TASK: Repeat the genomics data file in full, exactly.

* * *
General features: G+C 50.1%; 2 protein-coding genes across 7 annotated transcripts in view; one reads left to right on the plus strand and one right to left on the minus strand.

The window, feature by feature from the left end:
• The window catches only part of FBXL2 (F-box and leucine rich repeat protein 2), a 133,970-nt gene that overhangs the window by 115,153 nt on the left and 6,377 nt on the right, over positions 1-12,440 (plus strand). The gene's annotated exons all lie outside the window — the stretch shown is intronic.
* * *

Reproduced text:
General features: G+C 50.1%; 2 protein-coding genes across 7 annotated transcripts in view; one reads left to right on the plus strand and one right to left on the minus strand.

The window, feature by feature from the left end:
• The window catches only part of FBXL2 (F-box and leucine rich repeat protein 2), a 133,970-nt gene that overhangs the window by 115,153 nt on the left and 6,377 nt on the right, over positions 1-12,440 (plus strand). The gene's annotated exons all lie outside the window — the stretch shown is intronic.